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Modeling a Viking ship with splines

By Karl Stocker
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Date Added: 30th December 2010
Software used:
LightWave

1446_tid_Image2-19.jpg
7. Now it's time to patch the keel. You know the drill. In the perpendicular view in the layer with the keel, select the polygon lines (in this view) L, R, Bottom, Top. You have to enlarge the picture a lot to see them clearly, near the tip. I suggest that for the thin edge of the keel 1x5 polygons will be fine. On the side use the same as we did before, 2x5. With faces selected here is what you'll have. Cut and paste the patch to a new layer. Continue until all three sides of the keel are finished. For practical reasons, it will be easier to finish the top and bottom edges first, then reset the numbers and do the wider outside edge. Don't forget to flip the faces where necessary. The little top area you can just close off the old fashioned way. Select the corner points sequentially and hit

to create the polygon. Make sure it's pointing up, or flip it. Copy it to the mesh layer as well.

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8. BTW: To tell you what may happen. While transferring a patch, I accidentally cut some of the lines to the patch layer. It happens. When I returned the lines to the spline cage and attempted to patch the next section it gave me the dreaded "The curves don't cross correctly" message. I figured it had to be points and went to the point edit screen and hit (m) and did an automatic point merge. 16 points were eliminated and that fixed my problem.

Once the narrow edges are finished, start on the wider, outside edge. Continue as previously discussed.

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9. When all done, this is what you'll have. Save your file as ship_tute4.lwo (click "ok" about the overwrite)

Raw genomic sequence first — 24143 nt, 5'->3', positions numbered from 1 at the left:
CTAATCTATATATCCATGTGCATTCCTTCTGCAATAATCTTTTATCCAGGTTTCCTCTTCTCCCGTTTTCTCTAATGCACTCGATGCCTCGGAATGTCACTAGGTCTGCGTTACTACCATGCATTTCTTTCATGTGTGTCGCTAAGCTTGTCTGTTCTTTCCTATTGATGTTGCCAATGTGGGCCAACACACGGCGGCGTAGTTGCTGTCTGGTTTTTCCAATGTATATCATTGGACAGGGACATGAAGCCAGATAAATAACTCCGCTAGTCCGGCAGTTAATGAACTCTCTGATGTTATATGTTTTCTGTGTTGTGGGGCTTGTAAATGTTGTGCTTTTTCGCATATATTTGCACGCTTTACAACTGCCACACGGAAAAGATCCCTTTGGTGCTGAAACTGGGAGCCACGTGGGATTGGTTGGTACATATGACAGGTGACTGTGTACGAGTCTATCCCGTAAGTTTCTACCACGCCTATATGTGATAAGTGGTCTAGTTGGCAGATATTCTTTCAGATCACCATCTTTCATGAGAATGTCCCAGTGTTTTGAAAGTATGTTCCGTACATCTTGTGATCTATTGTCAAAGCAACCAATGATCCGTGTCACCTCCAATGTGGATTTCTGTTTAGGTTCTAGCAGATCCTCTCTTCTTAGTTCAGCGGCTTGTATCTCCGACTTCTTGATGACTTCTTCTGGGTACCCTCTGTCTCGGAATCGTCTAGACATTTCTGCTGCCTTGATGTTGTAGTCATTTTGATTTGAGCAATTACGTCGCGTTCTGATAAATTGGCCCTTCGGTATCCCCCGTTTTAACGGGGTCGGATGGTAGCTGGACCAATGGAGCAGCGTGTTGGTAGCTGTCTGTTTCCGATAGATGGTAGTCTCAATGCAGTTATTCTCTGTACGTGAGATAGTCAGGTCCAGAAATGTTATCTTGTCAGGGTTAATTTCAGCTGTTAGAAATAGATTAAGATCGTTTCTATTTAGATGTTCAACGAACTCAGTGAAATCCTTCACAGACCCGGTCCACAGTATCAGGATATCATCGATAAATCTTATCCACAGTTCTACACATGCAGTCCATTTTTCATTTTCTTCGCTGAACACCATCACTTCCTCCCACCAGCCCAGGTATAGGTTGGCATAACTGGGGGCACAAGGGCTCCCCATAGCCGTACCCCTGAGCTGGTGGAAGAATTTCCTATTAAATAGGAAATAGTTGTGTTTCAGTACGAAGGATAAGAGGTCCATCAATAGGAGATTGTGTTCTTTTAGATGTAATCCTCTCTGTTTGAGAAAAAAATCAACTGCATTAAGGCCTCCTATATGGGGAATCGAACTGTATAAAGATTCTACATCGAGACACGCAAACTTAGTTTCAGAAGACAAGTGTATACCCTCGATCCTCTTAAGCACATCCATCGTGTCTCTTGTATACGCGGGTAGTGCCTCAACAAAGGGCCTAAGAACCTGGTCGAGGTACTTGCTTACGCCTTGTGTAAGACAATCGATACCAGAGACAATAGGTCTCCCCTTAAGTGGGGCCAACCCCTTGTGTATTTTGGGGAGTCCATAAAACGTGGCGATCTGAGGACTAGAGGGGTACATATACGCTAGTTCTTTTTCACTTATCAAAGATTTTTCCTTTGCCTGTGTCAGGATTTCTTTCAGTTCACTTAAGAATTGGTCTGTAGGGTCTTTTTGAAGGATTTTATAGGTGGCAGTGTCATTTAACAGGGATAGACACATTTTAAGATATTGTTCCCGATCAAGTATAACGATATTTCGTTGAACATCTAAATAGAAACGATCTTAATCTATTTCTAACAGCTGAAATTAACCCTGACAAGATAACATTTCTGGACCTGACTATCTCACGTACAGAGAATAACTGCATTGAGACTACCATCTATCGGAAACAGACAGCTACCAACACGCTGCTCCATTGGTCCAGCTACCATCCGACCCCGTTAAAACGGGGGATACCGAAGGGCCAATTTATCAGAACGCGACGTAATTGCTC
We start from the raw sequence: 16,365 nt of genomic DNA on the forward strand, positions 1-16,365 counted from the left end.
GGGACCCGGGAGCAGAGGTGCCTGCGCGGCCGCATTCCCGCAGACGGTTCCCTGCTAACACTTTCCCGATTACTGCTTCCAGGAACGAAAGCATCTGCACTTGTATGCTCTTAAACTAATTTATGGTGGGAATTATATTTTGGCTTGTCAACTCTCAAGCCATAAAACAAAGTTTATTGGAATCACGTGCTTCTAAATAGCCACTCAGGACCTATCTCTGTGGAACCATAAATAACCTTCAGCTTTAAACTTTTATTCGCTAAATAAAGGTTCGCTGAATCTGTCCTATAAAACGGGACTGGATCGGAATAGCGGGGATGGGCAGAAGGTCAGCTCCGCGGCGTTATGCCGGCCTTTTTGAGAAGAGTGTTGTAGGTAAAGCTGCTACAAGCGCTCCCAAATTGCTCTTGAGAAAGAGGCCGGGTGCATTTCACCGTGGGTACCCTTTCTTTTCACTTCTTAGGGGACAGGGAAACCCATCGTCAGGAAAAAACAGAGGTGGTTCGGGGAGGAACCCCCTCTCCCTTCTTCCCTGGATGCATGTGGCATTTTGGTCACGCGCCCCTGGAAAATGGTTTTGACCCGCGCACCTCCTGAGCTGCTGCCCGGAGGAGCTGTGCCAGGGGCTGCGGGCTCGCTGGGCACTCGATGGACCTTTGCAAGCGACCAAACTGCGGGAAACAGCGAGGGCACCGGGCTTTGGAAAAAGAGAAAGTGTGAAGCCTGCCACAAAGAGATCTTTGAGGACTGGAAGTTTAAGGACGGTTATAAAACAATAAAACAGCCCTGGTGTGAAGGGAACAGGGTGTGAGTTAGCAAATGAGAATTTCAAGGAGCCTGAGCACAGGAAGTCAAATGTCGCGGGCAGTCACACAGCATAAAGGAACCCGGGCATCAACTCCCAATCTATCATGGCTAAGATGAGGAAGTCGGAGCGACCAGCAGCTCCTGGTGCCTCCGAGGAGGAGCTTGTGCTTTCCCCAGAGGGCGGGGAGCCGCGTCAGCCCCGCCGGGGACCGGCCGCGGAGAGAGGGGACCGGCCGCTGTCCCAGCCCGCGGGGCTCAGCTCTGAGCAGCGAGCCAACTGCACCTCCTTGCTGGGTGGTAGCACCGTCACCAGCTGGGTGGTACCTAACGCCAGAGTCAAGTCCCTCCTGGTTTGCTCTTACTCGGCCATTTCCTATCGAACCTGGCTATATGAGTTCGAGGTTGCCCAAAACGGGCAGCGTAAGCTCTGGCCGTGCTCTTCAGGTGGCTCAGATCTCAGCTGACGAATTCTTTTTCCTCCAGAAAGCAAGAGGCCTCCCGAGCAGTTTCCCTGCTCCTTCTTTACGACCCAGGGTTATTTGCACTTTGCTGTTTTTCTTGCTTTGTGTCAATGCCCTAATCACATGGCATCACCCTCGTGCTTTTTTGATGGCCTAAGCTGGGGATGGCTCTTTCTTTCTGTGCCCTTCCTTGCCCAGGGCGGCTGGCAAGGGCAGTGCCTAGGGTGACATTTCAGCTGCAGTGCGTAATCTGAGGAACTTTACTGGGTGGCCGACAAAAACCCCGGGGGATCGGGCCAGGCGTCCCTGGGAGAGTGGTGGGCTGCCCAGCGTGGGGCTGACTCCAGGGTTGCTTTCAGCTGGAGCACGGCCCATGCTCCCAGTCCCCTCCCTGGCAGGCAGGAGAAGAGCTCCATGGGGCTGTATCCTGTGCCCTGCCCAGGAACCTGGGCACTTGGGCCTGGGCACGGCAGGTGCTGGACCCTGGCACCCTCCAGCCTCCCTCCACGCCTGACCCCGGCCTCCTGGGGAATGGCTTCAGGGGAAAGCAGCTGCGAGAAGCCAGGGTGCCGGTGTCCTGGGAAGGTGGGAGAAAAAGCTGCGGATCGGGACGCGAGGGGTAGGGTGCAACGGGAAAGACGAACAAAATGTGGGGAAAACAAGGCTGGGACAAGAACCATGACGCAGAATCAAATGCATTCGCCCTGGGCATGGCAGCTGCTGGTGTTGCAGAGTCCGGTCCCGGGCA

10. Let's do a little test render, and I must say, I am not displeased. We're right on track.

1446_tid_viking_g1.jpg
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11. I will give the oarholes one more try. The last attempt did not come out particularly well. There were huge stress lines in all of the affected panels and I am still asking questions about what we can do about that or if we want to live with that. I will provide both ship panels as options as well as the Boolean objects. In the end you can make up your mind which version you want to pursue. So, in the meantime, just copy the Boolean objects from the attached file to your practice file and perform the Boolean operation as I describe it. With the Boolean objects in place, create a copy of your hull in a new layer.

12. With the hull in the active layer and the Boolean objects in the background layer, go to MULTIPLY/Booleans or (Shift)(B), and the Boolean CSG window will open. Select "Subtract" and hit ok.

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13. Here's what you'll have. A perforated hull segment, artifacts and all. Apparently this is a tough one for the software. Not to worry...


14. Simply, in the polygon edit mode, select all of the offensive polygons, (best done in the lower-right viewport - head-on view) and make sure you get the circilar end polygons too. Like this, and then hit (x), and they'll be banished into cyberspace - unless you hit the (u) key. Then you can get them back, should your dark little heart desire that.

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15. At last, here is the hull segment, oar holes, stress areas and all. Save your file as ship_tute6.lwo What happened to file 5? I used it as the before Boolean and 6 as the after Boolean operation. Anyway, the Boolean object is in layer six of the zip file. Have fun. Render the result and see what you think. Maybe it's nothing, but at this time I am not pleased. Hang tight, however, in Part 3 we'll take care of this.





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